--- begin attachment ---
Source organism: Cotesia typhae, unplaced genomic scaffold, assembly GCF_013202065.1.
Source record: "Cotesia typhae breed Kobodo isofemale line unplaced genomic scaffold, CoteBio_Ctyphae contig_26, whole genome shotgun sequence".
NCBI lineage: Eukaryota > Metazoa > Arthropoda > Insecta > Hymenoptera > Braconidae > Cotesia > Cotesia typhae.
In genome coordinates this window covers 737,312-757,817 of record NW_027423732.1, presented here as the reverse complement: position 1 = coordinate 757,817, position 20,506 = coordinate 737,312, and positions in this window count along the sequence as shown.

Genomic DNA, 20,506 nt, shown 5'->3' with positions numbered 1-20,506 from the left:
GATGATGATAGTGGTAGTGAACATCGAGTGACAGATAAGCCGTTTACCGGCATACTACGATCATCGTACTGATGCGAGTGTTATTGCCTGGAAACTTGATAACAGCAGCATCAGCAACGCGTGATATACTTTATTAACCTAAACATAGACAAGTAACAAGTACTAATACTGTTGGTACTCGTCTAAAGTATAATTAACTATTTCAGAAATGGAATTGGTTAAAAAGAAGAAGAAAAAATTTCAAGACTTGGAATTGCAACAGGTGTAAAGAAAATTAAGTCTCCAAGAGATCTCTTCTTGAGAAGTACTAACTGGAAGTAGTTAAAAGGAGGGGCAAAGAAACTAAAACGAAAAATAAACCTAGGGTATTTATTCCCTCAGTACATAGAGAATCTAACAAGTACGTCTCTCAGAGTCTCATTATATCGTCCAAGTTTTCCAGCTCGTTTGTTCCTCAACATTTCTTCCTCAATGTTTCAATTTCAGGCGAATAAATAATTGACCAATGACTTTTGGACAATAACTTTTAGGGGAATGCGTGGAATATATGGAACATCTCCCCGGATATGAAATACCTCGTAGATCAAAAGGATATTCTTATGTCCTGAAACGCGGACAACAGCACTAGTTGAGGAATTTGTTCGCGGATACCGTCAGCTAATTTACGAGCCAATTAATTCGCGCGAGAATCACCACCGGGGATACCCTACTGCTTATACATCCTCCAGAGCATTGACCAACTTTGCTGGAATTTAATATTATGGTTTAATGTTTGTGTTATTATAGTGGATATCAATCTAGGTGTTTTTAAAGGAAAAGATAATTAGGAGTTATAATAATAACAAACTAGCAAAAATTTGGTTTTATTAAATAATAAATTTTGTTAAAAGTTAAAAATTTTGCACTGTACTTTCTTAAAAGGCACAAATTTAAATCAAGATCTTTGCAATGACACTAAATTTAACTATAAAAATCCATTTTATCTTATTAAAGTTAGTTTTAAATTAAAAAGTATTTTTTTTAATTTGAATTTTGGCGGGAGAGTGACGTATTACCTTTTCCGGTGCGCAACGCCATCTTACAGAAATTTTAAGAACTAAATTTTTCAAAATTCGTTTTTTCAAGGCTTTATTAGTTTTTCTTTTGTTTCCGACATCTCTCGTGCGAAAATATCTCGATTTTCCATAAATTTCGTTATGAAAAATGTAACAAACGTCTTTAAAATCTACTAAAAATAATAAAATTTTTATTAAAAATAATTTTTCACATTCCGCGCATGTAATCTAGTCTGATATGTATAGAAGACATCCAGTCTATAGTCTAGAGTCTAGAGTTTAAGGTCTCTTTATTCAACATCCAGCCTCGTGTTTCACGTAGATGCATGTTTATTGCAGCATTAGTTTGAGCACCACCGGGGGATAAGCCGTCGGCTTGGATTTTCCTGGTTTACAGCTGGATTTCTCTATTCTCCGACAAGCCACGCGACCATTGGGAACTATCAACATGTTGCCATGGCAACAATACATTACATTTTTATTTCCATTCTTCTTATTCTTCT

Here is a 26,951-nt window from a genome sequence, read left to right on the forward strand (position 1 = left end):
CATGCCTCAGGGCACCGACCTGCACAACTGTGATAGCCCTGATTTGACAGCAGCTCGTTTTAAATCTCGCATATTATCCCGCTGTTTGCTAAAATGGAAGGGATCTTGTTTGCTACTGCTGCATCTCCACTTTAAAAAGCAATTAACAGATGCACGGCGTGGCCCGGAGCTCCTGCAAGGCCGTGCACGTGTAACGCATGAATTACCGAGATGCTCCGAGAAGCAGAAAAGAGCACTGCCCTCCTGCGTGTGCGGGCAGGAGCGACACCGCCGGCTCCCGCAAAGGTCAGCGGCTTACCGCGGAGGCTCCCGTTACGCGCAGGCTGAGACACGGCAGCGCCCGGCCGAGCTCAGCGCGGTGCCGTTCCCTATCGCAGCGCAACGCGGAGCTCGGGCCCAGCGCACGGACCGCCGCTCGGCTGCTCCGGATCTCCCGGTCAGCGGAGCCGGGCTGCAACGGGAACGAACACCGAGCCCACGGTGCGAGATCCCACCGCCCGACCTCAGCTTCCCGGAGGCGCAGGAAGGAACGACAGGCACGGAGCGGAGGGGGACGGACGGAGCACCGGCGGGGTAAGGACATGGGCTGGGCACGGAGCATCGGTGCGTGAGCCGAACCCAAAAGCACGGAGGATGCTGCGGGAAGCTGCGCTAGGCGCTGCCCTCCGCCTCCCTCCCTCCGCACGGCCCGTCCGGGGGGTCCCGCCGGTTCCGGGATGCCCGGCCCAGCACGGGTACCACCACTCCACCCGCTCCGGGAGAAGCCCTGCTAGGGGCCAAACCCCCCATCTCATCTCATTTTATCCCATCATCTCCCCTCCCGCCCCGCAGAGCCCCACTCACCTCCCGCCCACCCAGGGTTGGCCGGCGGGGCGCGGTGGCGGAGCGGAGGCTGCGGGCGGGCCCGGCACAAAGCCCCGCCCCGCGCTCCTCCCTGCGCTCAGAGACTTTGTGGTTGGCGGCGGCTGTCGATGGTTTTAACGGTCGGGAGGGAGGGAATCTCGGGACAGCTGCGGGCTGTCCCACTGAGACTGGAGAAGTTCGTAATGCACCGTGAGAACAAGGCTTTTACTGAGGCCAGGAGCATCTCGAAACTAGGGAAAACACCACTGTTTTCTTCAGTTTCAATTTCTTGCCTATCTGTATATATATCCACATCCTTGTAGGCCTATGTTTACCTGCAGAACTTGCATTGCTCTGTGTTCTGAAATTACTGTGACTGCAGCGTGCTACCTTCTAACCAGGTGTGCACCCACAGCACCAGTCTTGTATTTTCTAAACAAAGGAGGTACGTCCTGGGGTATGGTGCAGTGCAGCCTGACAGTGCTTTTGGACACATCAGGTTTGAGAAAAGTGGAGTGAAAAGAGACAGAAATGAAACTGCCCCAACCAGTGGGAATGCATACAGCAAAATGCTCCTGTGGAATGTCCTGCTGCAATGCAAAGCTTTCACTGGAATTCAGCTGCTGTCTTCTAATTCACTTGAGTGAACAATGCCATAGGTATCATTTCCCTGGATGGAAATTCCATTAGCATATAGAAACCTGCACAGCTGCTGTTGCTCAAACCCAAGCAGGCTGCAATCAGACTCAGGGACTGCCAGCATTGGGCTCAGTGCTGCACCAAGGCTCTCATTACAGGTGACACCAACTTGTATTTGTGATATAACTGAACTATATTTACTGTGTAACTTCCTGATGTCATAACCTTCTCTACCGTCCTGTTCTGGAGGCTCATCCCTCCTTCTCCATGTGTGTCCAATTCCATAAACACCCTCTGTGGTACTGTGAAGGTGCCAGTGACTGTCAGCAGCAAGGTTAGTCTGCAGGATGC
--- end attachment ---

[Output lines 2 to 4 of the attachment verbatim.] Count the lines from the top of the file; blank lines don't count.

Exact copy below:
Source record: "Cotesia typhae breed Kobodo isofemale line unplaced genomic scaffold, CoteBio_Ctyphae contig_26, whole genome shotgun sequence".
NCBI lineage: Eukaryota > Metazoa > Arthropoda > Insecta > Hymenoptera > Braconidae > Cotesia > Cotesia typhae.
In genome coordinates this window covers 737,312-757,817 of record NW_027423732.1, presented here as the reverse complement: position 1 = coordinate 757,817, position 20,506 = coordinate 737,312, and positions in this window count along the sequence as shown.